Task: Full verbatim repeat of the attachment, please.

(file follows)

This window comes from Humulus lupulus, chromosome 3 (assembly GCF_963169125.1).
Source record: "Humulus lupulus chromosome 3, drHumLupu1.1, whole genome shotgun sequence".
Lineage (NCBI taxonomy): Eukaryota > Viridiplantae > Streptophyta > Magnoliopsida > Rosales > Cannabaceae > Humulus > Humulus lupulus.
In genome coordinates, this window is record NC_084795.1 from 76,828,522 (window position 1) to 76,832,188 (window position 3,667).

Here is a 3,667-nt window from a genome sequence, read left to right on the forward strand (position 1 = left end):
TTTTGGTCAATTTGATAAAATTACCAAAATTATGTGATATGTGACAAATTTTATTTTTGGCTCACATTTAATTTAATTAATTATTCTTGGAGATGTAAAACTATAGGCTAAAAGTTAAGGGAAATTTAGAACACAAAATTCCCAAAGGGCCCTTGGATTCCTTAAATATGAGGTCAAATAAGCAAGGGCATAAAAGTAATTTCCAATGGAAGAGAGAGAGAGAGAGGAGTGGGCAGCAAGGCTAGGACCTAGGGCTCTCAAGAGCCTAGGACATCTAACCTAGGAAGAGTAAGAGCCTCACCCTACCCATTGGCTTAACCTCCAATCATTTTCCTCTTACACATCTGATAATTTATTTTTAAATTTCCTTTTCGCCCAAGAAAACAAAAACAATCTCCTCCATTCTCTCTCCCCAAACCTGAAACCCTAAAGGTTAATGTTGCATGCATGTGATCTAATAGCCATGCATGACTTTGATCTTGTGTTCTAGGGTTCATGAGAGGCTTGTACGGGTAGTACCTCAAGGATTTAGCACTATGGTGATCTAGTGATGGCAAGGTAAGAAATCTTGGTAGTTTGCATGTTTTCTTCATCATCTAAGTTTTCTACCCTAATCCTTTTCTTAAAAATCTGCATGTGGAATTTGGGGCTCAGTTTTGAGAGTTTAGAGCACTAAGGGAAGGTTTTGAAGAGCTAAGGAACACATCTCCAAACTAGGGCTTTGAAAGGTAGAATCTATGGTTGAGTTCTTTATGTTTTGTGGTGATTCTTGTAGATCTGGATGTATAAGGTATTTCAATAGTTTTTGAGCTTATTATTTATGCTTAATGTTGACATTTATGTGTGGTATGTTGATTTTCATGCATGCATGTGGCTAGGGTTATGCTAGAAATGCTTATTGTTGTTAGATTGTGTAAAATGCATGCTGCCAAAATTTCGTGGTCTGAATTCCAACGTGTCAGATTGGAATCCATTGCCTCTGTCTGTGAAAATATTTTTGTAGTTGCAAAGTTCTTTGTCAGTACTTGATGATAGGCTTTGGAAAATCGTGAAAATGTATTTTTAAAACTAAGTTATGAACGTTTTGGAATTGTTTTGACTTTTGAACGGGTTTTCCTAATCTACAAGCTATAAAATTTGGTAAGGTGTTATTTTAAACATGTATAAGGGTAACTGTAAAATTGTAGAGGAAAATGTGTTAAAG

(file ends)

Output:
This window comes from Humulus lupulus, chromosome 3 (assembly GCF_963169125.1).
Source record: "Humulus lupulus chromosome 3, drHumLupu1.1, whole genome shotgun sequence".
Lineage (NCBI taxonomy): Eukaryota > Viridiplantae > Streptophyta > Magnoliopsida > Rosales > Cannabaceae > Humulus > Humulus lupulus.
In genome coordinates, this window is record NC_084795.1 from 76,828,522 (window position 1) to 76,832,188 (window position 3,667).

Here is a 3,667-nt window from a genome sequence, read left to right on the forward strand (position 1 = left end):
TTTTGGTCAATTTGATAAAATTACCAAAATTATGTGATATGTGACAAATTTTATTTTTGGCTCACATTTAATTTAATTAATTATTCTTGGAGATGTAAAACTATAGGCTAAAAGTTAAGGGAAATTTAGAACACAAAATTCCCAAAGGGCCCTTGGATTCCTTAAATATGAGGTCAAATAAGCAAGGGCATAAAAGTAATTTCCAATGGAAGAGAGAGAGAGAGAGGAGTGGGCAGCAAGGCTAGGACCTAGGGCTCTCAAGAGCCTAGGACATCTAACCTAGGAAGAGTAAGAGCCTCACCCTACCCATTGGCTTAACCTCCAATCATTTTCCTCTTACACATCTGATAATTTATTTTTAAATTTCCTTTTCGCCCAAGAAAACAAAAACAATCTCCTCCATTCTCTCTCCCCAAACCTGAAACCCTAAAGGTTAATGTTGCATGCATGTGATCTAATAGCCATGCATGACTTTGATCTTGTGTTCTAGGGTTCATGAGAGGCTTGTACGGGTAGTACCTCAAGGATTTAGCACTATGGTGATCTAGTGATGGCAAGGTAAGAAATCTTGGTAGTTTGCATGTTTTCTTCATCATCTAAGTTTTCTACCCTAATCCTTTTCTTAAAAATCTGCATGTGGAATTTGGGGCTCAGTTTTGAGAGTTTAGAGCACTAAGGGAAGGTTTTGAAGAGCTAAGGAACACATCTCCAAACTAGGGCTTTGAAAGGTAGAATCTATGGTTGAGTTCTTTATGTTTTGTGGTGATTCTTGTAGATCTGGATGTATAAGGTATTTCAATAGTTTTTGAGCTTATTATTTATGCTTAATGTTGACATTTATGTGTGGTATGTTGATTTTCATGCATGCATGTGGCTAGGGTTATGCTAGAAATGCTTATTGTTGTTAGATTGTGTAAAATGCATGCTGCCAAAATTTCGTGGTCTGAATTCCAACGTGTCAGATTGGAATCCATTGCCTCTGTCTGTGAAAATATTTTTGTAGTTGCAAAGTTCTTTGTCAGTACTTGATGATAGGCTTTGGAAAATCGTGAAAATGTATTTTTAAAACTAAGTTATGAACGTTTTGGAATTGTTTTGACTTTTGAACGGGTTTTCCTAATCTACAAGCTATAAAATTTGGTAAGGTGTTATTTTAAACATGTATAAGGGTAACTGTAAAATTGTAGAGGAAAATGTGTTAAAG